Stephenson’s 2009 Matchless (about $20) is a nicely priced blend of cabernet sauvignon, syrah and merlot from three Walla Walla vineyards including Seven Hills. Big aromatics of spice and sweet cedar lead the way to dark berry and black plum flavors, with a whisper of coffee bean and bittersweet chocolate on a slightly grippy finish.

Another Otis Kenyon, Walla Walla-based red that should be on your must-try list is the 2010 Cabernet Sauvignon (about $35). There’s a pleasant woodsy aroma with sweet violet undertones for starters, followed by generous plum and cherry fruit-flavors. The trailing layer of red and black currant carries a bit of an acidic edge that complements the soft tannins. On the finish, spicy accents of cinnamon and clove complete the package on a wine that hits all the right notes.

Both wineries have tasting rooms that are conveniently located in downtown Walla Walla. More information: and

Lodmell, Tertulia Two Excellent Walla Walla-Based Wineries

June 17th, 2014

This week and next week I’ll feature four Walla Walla wineries with some stellar current releases that should be on your “wines to try” list.

First up is Lodmell Cellars, which features a tasting room inside the Marcus Whitman hotel in downtown Walla Walla.

nullWinemaker Andrew Lodmell is a fourth generation resident whose family settled in the area in the late 19th century. They own 30 acres of vineyards on the lower Snake River in Walla Walla County and give a nod to the region with a distinctive rendition of a coiled snake on the winery label.

The two Lodmell wines I tasted had an almost “opulent” quality about them and yet, the price point on these wines is amazingly reasonable.

A delicious 2012 Sauvignon Blanc (about $15) is viscous both in the glass and on the palate. The luscious pear, pineapple and guava flavors that lead off are accentuated by brighter fruits of green apple and Meyer lemon on the finish. This is a perfectly balanced, true-to-the-varietal white that performs best with ample chilling.

Rich, plum aromas explode from the first pour of the 2007 Merlot (about $25). There are more plum flavors on the palate along with layered dark fruits, sweet cedar, and candied cherry that melt into an ultra-plush finish.

I had to do a double-take on the vintage date for this wine. It’s not often you get the opportunity to find a seven-year-old merlot that’s still currently available…and drinking beautifully, I might add.

Tertulia Cellars is located south of Walla Walla near the Oregon border and features a contemporary facility with a very cool, semicircular tasting bar.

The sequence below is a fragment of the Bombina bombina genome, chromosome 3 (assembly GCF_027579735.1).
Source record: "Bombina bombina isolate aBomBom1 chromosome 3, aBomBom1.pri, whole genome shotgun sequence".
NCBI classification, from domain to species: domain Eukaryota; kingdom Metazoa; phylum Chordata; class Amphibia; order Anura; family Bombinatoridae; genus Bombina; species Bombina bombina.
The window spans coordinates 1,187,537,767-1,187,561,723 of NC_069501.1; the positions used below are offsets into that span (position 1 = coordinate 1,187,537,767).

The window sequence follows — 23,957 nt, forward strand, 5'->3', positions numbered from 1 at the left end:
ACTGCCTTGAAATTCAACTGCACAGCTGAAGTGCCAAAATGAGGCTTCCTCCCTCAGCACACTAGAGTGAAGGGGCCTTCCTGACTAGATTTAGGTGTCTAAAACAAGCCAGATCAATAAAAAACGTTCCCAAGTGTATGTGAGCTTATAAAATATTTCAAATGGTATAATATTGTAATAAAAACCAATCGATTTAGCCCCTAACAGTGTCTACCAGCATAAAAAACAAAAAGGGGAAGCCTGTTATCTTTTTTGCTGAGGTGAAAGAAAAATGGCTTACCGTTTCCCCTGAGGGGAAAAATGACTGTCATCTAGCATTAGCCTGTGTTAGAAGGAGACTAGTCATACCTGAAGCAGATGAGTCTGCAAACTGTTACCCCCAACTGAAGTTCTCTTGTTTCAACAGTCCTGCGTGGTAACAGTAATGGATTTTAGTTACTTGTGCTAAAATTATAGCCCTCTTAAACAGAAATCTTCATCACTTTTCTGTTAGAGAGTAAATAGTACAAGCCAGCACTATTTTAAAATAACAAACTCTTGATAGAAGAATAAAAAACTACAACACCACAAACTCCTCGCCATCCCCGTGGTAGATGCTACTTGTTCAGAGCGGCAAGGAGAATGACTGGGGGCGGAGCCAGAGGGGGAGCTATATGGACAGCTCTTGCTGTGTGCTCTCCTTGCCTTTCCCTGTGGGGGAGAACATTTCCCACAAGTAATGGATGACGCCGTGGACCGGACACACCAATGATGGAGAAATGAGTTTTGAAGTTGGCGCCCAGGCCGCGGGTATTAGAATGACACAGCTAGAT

nullTertulia now owns over 40 acres of vineyards on both the Washington and Oregon sides of the Walla Walla Appellation. They also source grapes from Phinny Hill Vineyards in Washington’s Horse Heaven Hills region.

The two Tertulia wines I recently tried were, without a doubt, completely over-the-top.

From the winery’s Whistling Hills Estate Vineyards, the 2012 Viognier (about $18) is blended with 25-percent roussanne. A pleasant aroma of fresh greens is followed by white peach and nectarine flavors to start, with a crisp finish of citrus and lemongrass. The texture transitions nicely from creamy to lean within the same sip.

I took a bottle of this wine to Keenan’s at the Pier in Bellingham and tried it with the restaurant’s mussels in saffron cream broth. The food/wine pairing was sublime.

Another “wow” wine is Tertulia’s 2009 Carménère (about $36). Big black currant, black plum and slightly chocolaty flavors are highlighted with touches of dried herb and white pepper on the finish. It’s a stunning example of the excellent red wines that are produced in the Walla Walla area.

Lullaby’s European Wines/Winemaker Highlight a Visit to Port Townsend

June 10th, 2014

The winemaking career of Virginie Bourgue began in France and has worked its way in a rather circuitous fashion to its present location in Port Townsend.

Originally from Provence, Bourgue lived and worked in Champagne for four years before coming to the United States in 2002. After a time at Chateau Ste. Michelle and then as winemaker for Bergevin Lane in Walla Walla, she established her own winery in 2007.

nullBourgue moved the winery to Port Townsend in 2010, primarily because of its relative proximity to the Seattle area while still allowing her to live in a somewhat rural, small-town atmosphere, which PT (as the locals refer to it) easily provides.

She currently produces a boutique-esque 750 cases per year under two lines, the de Virginie line and the “Butterfly” line which includes two labels, Lullaby and Lalayee (Persian for “lullaby”).